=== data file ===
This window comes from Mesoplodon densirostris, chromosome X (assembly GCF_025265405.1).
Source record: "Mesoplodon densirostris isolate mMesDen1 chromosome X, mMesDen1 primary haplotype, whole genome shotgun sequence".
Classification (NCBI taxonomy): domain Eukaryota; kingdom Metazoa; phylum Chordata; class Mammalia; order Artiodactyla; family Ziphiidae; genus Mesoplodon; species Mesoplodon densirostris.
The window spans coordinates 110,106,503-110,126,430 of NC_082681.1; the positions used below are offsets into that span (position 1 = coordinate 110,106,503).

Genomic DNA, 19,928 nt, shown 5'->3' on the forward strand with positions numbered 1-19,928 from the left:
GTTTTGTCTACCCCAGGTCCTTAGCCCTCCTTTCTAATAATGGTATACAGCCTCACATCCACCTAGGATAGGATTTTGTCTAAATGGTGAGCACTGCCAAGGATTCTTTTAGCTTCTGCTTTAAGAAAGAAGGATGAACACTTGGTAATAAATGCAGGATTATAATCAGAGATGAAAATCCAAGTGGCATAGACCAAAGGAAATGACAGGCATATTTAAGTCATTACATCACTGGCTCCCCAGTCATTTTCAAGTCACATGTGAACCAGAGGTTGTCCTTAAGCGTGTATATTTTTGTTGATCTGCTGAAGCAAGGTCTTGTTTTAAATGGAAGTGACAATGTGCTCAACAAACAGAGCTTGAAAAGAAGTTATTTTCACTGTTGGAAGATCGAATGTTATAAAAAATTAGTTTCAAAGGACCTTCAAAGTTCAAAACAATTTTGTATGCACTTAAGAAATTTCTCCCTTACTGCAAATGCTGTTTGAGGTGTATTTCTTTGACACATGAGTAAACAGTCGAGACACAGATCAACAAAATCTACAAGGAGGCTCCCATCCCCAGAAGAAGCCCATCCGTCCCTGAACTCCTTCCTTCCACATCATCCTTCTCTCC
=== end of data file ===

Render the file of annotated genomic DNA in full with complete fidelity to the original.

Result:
This window comes from Mesoplodon densirostris, chromosome X (assembly GCF_025265405.1).
Source record: "Mesoplodon densirostris isolate mMesDen1 chromosome X, mMesDen1 primary haplotype, whole genome shotgun sequence".
Classification (NCBI taxonomy): domain Eukaryota; kingdom Metazoa; phylum Chordata; class Mammalia; order Artiodactyla; family Ziphiidae; genus Mesoplodon; species Mesoplodon densirostris.
The window spans coordinates 110,106,503-110,126,430 of NC_082681.1; the positions used below are offsets into that span (position 1 = coordinate 110,106,503).

Genomic DNA, 19,928 nt, shown 5'->3' on the forward strand with positions numbered 1-19,928 from the left:
GTTTTGTCTACCCCAGGTCCTTAGCCCTCCTTTCTAATAATGGTATACAGCCTCACATCCACCTAGGATAGGATTTTGTCTAAATGGTGAGCACTGCCAAGGATTCTTTTAGCTTCTGCTTTAAGAAAGAAGGATGAACACTTGGTAATAAATGCAGGATTATAATCAGAGATGAAAATCCAAGTGGCATAGACCAAAGGAAATGACAGGCATATTTAAGTCATTACATCACTGGCTCCCCAGTCATTTTCAAGTCACATGTGAACCAGAGGTTGTCCTTAAGCGTGTATATTTTTGTTGATCTGCTGAAGCAAGGTCTTGTTTTAAATGGAAGTGACAATGTGCTCAACAAACAGAGCTTGAAAAGAAGTTATTTTCACTGTTGGAAGATCGAATGTTATAAAAAATTAGTTTCAAAGGACCTTCAAAGTTCAAAACAATTTTGTATGCACTTAAGAAATTTCTCCCTTACTGCAAATGCTGTTTGAGGTGTATTTCTTTGACACATGAGTAAACAGTCGAGACACAGATCAACAAAATCTACAAGGAGGCTCCCATCCCCAGAAGAAGCCCATCCGTCCCTGAACTCCTTCCTTCCACATCATCCTTCTCTCC